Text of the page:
Home > Web marketing > Six Sales Principles for Internet Marketing

Six Sales Principles for Internet Marketing


analog marketing meetingYesterday I attended a guest lecture at my Tuesday lunch meeting by a very successful salesman, Al Waddill.

He spoke on six methods of persuasion salespeople use to influence decisions from their prospects.  The Utah business networking blog has a fine recap of what was discussed.

The interesting thing to me was these same principles apply to Internet marketing as well.  The original source material, Influence: The Psychology of Persuasion – by Robert Cialdini, was written over 10 years ago, long before Internet marketing became what it is today.

I think many Internet marketers get so distracted by the technology they fail to  remember a human is on the other side of the message.  It doesn’t matter if your delivery method is a telephone, telegraph, email, letter or carrier pidgeon.  That’s why Cialdini’s principles apply so well to web marketing.

Six Sales Principles by Robert Cialdini

  • Reciprocation
  • Liking
  • Authority
  • Commitment (Consistency)
  • Social Proof
  • Scarcity

Let’s talk about briefly how these principles apply to Internet marketing.

Reciprocation – Search engine results are heavily influenced by inbound links.  Links are like currency on the Internet and every link has a different value.  I give a link to get a link.  I don’t offer to link if I get a link back.  It’s not conditional.  I give it away.  Because I don’t have any page rank yet, my links don’t have much value.  I know eventually that will change.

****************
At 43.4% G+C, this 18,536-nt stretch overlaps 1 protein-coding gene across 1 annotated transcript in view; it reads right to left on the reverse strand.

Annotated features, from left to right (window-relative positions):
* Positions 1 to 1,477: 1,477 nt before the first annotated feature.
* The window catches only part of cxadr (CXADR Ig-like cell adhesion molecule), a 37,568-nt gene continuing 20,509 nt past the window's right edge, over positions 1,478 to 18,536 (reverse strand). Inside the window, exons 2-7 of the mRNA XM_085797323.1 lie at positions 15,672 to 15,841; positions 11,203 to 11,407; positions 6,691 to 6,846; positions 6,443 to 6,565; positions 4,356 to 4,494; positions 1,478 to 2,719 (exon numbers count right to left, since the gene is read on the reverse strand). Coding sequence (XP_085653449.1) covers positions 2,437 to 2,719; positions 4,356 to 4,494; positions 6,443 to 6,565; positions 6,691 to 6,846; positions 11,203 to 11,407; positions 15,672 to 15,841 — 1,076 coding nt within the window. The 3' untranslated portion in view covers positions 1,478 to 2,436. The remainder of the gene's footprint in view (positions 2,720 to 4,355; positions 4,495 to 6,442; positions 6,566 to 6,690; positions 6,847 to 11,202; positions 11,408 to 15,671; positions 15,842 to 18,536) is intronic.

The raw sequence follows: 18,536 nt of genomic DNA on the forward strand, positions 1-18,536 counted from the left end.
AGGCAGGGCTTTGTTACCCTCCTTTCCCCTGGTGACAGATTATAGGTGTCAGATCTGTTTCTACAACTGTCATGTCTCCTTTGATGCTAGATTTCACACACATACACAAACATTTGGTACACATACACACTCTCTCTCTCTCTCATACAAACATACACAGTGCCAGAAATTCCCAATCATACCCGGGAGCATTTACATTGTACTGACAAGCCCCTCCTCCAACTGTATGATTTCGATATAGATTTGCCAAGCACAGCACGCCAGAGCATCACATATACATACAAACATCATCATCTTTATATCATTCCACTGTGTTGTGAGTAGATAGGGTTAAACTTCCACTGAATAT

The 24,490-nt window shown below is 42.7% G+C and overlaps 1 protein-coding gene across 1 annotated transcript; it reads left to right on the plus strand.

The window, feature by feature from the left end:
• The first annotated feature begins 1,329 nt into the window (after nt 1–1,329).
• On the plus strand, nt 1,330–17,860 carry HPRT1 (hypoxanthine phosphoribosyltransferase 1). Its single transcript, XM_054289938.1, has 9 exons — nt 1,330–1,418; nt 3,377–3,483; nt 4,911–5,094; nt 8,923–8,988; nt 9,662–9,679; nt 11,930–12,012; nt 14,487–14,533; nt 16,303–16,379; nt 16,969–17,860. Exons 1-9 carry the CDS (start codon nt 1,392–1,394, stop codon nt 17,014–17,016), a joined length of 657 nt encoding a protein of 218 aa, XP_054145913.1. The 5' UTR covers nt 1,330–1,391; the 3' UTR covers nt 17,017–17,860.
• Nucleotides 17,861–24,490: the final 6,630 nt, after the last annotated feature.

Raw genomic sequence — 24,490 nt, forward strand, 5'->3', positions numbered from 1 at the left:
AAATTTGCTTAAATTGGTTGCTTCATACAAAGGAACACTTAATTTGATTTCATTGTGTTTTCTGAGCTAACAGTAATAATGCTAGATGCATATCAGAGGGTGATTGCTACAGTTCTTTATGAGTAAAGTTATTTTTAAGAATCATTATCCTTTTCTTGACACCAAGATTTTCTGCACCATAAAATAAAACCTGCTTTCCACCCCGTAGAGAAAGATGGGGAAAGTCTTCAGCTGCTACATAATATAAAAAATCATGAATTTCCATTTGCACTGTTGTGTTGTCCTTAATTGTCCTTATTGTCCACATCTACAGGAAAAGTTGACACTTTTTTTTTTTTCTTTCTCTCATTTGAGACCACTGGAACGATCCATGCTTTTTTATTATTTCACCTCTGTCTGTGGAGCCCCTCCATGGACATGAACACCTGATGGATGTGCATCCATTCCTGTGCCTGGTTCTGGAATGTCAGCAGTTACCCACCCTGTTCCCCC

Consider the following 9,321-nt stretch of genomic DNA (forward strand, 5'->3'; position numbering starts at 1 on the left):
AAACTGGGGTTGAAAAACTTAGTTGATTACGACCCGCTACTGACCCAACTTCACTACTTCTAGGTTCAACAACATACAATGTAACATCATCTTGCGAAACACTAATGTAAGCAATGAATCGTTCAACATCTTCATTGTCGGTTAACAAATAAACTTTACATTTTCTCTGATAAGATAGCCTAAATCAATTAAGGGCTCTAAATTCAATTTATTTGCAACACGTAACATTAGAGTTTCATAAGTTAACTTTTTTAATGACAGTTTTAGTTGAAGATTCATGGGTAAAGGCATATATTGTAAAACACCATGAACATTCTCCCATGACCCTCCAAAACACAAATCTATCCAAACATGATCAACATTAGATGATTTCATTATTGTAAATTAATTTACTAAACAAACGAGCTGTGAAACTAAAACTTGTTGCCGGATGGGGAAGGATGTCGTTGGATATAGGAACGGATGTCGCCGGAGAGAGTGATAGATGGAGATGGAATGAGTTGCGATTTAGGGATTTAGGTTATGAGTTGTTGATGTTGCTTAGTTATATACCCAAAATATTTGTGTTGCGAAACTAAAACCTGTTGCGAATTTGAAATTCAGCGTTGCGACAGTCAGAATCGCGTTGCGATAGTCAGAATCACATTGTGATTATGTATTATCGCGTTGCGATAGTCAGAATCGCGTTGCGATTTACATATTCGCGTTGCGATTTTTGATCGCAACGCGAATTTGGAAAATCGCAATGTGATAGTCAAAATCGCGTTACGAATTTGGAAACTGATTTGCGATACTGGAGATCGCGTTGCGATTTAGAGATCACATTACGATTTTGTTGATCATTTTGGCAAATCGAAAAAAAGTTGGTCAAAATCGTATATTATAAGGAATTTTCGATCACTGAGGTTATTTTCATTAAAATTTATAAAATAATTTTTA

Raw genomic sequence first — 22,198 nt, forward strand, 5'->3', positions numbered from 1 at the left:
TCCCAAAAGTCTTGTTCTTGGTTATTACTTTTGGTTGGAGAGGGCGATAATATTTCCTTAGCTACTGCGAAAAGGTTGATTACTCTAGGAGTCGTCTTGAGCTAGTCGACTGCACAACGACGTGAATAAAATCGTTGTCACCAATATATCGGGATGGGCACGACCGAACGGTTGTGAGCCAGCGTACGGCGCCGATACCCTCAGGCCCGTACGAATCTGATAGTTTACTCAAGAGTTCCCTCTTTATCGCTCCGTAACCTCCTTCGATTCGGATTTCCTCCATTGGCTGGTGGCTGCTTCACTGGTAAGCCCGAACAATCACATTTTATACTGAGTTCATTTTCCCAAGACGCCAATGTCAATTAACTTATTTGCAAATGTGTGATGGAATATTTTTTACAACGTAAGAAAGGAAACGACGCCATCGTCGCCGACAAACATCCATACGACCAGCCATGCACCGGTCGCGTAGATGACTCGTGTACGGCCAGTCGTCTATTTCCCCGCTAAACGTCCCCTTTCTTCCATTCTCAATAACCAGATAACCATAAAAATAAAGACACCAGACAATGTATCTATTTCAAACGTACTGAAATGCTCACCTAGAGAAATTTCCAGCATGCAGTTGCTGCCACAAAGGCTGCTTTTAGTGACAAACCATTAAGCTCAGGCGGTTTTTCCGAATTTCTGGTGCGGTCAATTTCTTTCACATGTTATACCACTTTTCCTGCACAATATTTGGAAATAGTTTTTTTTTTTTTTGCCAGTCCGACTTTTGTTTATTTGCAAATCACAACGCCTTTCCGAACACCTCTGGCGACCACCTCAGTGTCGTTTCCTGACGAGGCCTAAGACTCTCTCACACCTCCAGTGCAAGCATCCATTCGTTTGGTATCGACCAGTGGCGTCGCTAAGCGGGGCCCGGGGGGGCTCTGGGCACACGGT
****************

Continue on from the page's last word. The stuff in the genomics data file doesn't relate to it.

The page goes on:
With trackbacks and pingbacks, I can automatically get a link back.  If someone doesn’t return link, that’s OK, because I know I’ll get links from other people who find me through different methods.  Even when I do get a PR 6 or 7, I’ll still give links.  I provide links for articles, concepts or authors I like.

Liking – We tend to do business with people we like.  We tend to make friends with people we like.  We tend to like people who like us.  We tend to like people who are like us.  Facebook could have chosen any phrase to describe the word that goes next to “comments.”  They chose “like.”

Authority– Search engine results are all about authority.  If you write quality content, people will like you, follow you and fan you.  By getting followers and inbound links, you will develop authority.  Page rank is a measure of authority and Google uses that exact word.  Put out quality content on subjects you know or are interested in and authority will follow.

Commitment/Consistency– In blogging, consistency is very important.  Posting on a regular basis develops an audience and all the other good things we’ve talked about.  For a website that is more static, being consistent in site design, navigation, colors, logos and marketing messages is also important.

Consumers often need to hear the same message several times before they develop trust or come to a buying decision.  By changing up your closing line for an online sales pitch, you confuse your customer!  Be consistent and you’ll be successful.